The US attorney general admits being surprised that people don't like his stance on marijuana, Vermont's legalization bill is on a death watch, Illinois legalizers gear up, and more.
Jeff Sessions "Surprised" By Opposition to His Marijuana Stance. At a speech at Luke Air Force Base in Arizona Tuesday, Attorney General Jeff Sessions pronounced himself "surprised" that his position against marijuana was drawing criticism. "When they nominated me for attorney general, who would have thought the biggest issue in America was when I said, 'I don't think America's going to be a better place if they sell marijuana at every corner grocery store?,'" Sessions asked. "They didn't like that; I'm surprised they didn't like that."
Hawaii Bill Would Roll Back Nation's Toughest Drug Paraphernalia Laws. Under current Hawaii law, possession of a pipe or bong for marijuana is punishable by up to five years in prison and a $10,000 fine, but perhaps not for long. A measure that would decriminalize marijuana paraphernalia, House Bill 1501, passed the Senate Tuesday. The bill has already been approved by the House, but differences in the amount of fines allowed will have to be ironed out in conference committee.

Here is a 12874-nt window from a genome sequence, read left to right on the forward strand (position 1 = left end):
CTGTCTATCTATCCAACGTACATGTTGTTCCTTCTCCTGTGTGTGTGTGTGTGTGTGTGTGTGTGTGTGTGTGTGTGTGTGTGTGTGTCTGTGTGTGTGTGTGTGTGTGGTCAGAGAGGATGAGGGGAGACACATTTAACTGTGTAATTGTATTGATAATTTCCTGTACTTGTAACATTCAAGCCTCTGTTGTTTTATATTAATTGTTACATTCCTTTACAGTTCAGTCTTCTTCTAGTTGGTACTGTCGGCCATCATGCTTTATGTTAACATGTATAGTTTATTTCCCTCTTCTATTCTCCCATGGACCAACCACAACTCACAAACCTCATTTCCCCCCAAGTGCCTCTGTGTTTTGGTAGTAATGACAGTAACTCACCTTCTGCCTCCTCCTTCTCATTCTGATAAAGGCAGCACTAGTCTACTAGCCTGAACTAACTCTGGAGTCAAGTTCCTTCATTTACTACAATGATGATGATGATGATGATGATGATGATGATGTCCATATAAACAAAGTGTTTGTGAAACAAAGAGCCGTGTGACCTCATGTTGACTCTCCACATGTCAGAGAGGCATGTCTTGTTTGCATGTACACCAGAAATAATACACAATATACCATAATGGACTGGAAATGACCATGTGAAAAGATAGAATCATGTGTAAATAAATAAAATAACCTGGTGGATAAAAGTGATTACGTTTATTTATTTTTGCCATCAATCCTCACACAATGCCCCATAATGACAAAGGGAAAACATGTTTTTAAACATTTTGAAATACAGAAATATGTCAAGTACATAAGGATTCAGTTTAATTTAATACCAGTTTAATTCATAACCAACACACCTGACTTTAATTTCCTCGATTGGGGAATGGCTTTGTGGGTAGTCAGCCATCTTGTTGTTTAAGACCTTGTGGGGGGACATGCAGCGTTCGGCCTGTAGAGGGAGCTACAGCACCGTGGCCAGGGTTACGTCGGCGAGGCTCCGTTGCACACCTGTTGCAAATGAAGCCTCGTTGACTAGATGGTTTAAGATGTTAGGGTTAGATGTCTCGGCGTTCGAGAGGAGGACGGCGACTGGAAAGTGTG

Illinois Legalization Backers Unveil Statewide Coalition. State Sen. Heather Steans (D) and Rep. Kelly Cassidy (D), the legislators behind the marijuana legalization bill, House Bill 2353, announced Tuesday that the bill would get a first hearing next week and that they had formed a statewide coalition, the Coalition for a Safer Illinois to garner public and legislative support.
Vermont Legalization Bill on Verge of Death. The prospects for the Green Mountain State legalizing marijuana this year grow exceedingly dim. Senate leaders said Tuesday their body is extremely unlikely to support a legalization measure, House Bill 170, currently stuck in the House. Proponents in the House had hoped they could get it moving again, but Senate President Pro Tem Tim Ashe said even if it passed the House, it still faced "insurmountable obstacles" in the Senate. The House bill would only legalize possession and personal cultivation -- not commercial marijuana -- while the Senate wants a regulated market.
New Hampshire Medical Marijuana Bills Get Hearing. Measures that would add new qualifying medical conditions and allow patients to grow their plants got a hearing in the Senate Tuesday. The bills have already passed the House. No votes were taken, though.